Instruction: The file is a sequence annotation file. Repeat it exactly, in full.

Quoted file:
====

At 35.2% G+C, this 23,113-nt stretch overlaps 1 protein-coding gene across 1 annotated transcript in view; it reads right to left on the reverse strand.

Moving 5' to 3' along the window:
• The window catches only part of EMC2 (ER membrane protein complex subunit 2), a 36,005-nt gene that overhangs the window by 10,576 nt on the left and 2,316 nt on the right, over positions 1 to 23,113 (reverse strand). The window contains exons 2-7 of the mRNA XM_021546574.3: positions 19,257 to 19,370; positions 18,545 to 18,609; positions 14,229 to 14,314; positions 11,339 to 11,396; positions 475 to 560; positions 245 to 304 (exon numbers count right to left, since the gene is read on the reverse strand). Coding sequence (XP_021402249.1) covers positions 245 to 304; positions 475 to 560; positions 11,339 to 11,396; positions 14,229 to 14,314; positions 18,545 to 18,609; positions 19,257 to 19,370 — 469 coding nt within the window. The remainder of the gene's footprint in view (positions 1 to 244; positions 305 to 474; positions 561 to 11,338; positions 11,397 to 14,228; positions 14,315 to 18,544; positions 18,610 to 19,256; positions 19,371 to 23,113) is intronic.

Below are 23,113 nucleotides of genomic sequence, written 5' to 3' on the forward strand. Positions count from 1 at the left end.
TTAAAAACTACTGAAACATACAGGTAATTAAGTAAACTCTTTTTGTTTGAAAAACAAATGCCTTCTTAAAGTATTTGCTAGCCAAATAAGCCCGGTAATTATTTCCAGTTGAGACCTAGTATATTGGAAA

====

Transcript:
At 35.2% G+C, this 23,113-nt stretch overlaps 1 protein-coding gene across 1 annotated transcript in view; it reads right to left on the reverse strand.

Moving 5' to 3' along the window:
• The window catches only part of EMC2 (ER membrane protein complex subunit 2), a 36,005-nt gene that overhangs the window by 10,576 nt on the left and 2,316 nt on the right, over positions 1 to 23,113 (reverse strand). The window contains exons 2-7 of the mRNA XM_021546574.3: positions 19,257 to 19,370; positions 18,545 to 18,609; positions 14,229 to 14,314; positions 11,339 to 11,396; positions 475 to 560; positions 245 to 304 (exon numbers count right to left, since the gene is read on the reverse strand). Coding sequence (XP_021402249.1) covers positions 245 to 304; positions 475 to 560; positions 11,339 to 11,396; positions 14,229 to 14,314; positions 18,545 to 18,609; positions 19,257 to 19,370 — 469 coding nt within the window. The remainder of the gene's footprint in view (positions 1 to 244; positions 305 to 474; positions 561 to 11,338; positions 11,397 to 14,228; positions 14,315 to 18,544; positions 18,610 to 19,256; positions 19,371 to 23,113) is intronic.

Below are 23,113 nucleotides of genomic sequence, written 5' to 3' on the forward strand. Positions count from 1 at the left end.
TTAAAAACTACTGAAACATACAGGTAATTAAGTAAACTCTTTTTGTTTGAAAAACAAATGCCTTCTTAAAGTATTTGCTAGCCAAATAAGCCCGGTAATTATTTCCAGTTGAGACCTAGTATATTGGAAA